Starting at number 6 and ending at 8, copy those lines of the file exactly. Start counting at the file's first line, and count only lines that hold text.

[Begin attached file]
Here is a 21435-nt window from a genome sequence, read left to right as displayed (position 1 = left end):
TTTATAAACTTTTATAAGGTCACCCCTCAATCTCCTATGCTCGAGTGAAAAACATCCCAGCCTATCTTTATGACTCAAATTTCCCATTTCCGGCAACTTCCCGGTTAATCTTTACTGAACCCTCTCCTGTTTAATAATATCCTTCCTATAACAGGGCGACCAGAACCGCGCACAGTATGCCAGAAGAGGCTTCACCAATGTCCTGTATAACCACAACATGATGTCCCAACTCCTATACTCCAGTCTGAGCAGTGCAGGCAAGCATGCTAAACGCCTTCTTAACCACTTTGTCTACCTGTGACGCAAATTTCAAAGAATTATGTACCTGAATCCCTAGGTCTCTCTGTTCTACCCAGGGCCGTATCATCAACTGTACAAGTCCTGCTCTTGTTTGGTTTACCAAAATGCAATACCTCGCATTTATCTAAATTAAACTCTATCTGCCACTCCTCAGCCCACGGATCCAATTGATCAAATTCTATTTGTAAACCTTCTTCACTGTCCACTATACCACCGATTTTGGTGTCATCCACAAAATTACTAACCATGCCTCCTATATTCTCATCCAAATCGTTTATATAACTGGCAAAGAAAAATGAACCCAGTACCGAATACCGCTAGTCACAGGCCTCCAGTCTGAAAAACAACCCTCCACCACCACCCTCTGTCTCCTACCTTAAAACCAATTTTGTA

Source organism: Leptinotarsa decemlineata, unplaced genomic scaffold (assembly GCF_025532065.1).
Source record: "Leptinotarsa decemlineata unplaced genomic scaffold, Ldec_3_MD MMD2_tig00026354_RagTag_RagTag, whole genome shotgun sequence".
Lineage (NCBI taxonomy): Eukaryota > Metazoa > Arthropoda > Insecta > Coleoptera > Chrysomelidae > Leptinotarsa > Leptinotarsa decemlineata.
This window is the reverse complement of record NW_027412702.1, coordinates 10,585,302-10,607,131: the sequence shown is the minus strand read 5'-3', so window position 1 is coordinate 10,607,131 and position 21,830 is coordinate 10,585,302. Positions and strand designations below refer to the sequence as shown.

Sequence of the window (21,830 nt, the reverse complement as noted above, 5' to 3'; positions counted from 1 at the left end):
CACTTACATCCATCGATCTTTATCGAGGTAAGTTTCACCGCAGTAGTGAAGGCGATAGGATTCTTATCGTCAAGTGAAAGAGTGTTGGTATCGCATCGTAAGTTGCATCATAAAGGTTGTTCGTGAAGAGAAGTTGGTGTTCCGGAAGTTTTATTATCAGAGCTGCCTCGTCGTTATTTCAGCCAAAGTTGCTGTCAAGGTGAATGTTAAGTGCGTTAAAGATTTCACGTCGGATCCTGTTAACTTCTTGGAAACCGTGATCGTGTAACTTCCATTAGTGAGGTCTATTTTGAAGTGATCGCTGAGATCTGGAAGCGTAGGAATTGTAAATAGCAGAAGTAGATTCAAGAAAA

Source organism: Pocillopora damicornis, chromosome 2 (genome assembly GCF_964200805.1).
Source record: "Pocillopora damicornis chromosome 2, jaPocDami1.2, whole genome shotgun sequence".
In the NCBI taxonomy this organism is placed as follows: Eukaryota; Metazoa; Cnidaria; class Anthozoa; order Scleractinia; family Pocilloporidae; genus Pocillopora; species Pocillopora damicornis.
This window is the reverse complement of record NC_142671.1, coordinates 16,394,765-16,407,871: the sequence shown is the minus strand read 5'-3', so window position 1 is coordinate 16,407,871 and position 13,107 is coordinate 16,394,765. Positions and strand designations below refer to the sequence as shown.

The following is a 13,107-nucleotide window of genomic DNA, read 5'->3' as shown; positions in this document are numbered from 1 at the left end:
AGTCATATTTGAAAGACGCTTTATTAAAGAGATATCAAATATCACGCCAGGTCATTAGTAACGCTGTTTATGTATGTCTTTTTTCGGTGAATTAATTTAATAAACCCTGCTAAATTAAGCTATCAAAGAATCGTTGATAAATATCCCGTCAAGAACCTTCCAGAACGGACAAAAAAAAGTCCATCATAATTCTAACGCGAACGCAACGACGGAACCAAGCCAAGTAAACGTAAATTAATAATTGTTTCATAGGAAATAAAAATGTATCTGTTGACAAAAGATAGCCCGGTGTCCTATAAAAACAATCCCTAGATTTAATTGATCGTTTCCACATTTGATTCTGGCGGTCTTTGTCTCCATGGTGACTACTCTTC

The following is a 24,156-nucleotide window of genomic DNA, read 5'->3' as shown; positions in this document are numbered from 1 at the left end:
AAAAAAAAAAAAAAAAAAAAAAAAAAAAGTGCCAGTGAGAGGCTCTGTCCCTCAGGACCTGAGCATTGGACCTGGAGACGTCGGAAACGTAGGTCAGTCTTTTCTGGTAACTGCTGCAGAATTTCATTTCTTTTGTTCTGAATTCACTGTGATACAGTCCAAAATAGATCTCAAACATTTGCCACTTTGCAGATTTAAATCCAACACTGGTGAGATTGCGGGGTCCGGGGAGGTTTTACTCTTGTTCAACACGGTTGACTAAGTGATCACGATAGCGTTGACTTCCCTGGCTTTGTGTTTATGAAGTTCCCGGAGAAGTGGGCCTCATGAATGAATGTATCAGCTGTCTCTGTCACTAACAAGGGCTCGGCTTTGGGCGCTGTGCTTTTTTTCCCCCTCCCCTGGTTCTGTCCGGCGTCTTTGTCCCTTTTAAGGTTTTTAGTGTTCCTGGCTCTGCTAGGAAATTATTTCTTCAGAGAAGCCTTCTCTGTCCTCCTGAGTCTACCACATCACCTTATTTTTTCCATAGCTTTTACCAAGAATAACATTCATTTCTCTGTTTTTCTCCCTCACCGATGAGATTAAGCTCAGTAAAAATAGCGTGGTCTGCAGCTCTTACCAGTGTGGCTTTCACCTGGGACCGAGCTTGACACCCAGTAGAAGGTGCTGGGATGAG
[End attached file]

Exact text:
This window is the reverse complement of record NW_027412702.1, coordinates 10,585,302-10,607,131: the sequence shown is the minus strand read 5'-3', so window position 1 is coordinate 10,607,131 and position 21,830 is coordinate 10,585,302. Positions and strand designations below refer to the sequence as shown.

Sequence of the window (21,830 nt, the reverse complement as noted above, 5' to 3'; positions counted from 1 at the left end):
CACTTACATCCATCGATCTTTATCGAGGTAAGTTTCACCGCAGTAGTGAAGGCGATAGGATTCTTATCGTCAAGTGAAAGAGTGTTGGTATCGCATCGTAAGTTGCATCATAAAGGTTGTTCGTGAAGAGAAGTTGGTGTTCCGGAAGTTTTATTATCAGAGCTGCCTCGTCGTTATTTCAGCCAAAGTTGCTGTCAAGGTGAATGTTAAGTGCGTTAAAGATTTCACGTCGGATCCTGTTAACTTCTTGGAAACCGTGATCGTGTAACTTCCATTAGTGAGGTCTATTTTGAAGTGATCGCTGAGATCTGGAAGCGTAGGAATTGTAAATAGCAGAAGTAGATTCAAGAAAA